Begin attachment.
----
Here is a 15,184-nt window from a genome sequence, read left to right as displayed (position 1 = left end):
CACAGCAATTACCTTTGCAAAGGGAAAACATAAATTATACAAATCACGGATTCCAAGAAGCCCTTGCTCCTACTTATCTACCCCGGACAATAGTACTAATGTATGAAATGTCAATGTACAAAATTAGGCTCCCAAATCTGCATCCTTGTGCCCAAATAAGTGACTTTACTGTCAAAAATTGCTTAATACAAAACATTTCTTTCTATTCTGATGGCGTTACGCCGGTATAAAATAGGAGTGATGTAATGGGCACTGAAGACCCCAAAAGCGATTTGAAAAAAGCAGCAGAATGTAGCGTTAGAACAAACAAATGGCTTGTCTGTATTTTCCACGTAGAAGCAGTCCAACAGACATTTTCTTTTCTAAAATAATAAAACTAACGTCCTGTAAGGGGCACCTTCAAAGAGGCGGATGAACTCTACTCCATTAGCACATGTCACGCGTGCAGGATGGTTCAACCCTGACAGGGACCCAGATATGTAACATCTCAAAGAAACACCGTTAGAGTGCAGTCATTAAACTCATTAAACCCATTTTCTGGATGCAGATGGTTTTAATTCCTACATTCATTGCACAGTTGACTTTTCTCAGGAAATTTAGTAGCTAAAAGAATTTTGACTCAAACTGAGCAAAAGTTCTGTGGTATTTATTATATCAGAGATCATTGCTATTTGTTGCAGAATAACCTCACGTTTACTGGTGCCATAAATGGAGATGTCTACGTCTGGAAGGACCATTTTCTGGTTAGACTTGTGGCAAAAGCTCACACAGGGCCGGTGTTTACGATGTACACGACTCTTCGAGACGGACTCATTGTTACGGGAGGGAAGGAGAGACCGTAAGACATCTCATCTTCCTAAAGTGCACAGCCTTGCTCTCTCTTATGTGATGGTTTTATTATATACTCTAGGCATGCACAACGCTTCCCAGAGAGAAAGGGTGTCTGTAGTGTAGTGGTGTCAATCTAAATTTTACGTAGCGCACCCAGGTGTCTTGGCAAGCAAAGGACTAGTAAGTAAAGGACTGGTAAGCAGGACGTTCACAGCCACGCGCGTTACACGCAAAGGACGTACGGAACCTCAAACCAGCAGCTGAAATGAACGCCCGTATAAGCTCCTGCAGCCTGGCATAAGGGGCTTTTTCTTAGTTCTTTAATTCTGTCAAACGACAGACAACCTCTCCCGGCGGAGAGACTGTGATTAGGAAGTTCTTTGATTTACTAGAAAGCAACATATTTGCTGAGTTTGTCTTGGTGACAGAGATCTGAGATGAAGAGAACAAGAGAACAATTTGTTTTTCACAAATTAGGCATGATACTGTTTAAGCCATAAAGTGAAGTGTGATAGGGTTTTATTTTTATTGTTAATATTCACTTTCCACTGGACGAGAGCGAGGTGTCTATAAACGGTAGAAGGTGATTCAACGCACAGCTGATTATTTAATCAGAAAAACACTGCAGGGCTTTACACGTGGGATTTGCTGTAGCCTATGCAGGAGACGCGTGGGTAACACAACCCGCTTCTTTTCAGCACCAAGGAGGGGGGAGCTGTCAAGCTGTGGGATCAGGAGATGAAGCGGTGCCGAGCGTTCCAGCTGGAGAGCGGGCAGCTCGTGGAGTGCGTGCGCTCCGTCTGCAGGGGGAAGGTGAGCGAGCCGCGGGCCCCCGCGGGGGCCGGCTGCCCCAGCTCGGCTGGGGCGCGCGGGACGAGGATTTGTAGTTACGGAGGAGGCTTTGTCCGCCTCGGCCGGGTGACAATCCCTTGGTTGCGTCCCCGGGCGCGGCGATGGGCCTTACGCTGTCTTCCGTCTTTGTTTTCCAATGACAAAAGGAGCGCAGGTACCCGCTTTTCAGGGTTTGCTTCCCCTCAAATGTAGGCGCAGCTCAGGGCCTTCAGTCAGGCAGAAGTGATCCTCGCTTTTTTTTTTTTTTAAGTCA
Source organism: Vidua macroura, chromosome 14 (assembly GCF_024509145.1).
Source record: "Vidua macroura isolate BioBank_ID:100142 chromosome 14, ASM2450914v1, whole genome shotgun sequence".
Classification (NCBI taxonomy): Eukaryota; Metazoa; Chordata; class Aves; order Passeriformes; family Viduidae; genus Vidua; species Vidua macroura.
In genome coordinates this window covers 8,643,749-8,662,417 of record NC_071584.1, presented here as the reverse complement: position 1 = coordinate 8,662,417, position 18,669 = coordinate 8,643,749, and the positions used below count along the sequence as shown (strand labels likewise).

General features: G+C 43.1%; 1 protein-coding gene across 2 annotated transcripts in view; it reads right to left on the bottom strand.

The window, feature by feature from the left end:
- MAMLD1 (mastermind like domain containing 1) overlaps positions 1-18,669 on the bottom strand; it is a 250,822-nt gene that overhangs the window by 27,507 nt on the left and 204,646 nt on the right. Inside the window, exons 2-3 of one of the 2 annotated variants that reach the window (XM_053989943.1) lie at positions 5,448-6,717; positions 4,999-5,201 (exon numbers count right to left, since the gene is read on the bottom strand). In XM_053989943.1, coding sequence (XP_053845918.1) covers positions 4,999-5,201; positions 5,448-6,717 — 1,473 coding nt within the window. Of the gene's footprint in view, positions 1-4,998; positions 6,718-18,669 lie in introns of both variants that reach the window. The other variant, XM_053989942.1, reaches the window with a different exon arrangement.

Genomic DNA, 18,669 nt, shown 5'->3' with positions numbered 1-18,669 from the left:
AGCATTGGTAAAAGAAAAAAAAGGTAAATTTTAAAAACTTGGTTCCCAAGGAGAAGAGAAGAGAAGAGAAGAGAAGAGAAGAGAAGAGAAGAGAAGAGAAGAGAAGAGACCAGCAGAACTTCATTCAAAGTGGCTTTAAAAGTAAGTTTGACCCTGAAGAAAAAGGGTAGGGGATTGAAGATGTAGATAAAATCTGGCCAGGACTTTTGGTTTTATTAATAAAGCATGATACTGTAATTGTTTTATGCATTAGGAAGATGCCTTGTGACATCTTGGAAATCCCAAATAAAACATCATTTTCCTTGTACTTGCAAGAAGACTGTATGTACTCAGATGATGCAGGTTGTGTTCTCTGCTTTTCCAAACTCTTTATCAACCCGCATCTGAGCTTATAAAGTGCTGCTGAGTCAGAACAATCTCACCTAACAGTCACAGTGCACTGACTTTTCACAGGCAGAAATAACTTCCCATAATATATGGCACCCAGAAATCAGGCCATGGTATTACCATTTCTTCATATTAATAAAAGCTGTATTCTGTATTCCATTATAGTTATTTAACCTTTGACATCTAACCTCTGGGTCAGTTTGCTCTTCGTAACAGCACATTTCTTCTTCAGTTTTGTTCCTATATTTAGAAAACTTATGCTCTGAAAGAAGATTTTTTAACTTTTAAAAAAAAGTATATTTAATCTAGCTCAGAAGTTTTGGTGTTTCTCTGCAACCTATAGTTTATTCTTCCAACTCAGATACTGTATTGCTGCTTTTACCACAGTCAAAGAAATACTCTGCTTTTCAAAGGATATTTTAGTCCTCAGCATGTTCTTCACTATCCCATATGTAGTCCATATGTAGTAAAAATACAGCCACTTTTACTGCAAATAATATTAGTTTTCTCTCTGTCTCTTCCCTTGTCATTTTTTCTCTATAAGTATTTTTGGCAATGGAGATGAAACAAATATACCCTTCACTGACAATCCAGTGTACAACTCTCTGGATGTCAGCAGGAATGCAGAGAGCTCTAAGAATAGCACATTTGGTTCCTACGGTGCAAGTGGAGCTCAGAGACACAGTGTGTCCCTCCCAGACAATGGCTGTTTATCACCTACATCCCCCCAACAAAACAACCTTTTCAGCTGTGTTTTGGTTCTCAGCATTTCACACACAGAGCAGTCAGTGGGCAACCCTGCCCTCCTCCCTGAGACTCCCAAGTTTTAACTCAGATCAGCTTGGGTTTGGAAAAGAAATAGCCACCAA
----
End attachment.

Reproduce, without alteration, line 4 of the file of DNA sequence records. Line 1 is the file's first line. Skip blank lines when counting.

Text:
Source record: "Vidua macroura isolate BioBank_ID:100142 chromosome 14, ASM2450914v1, whole genome shotgun sequence".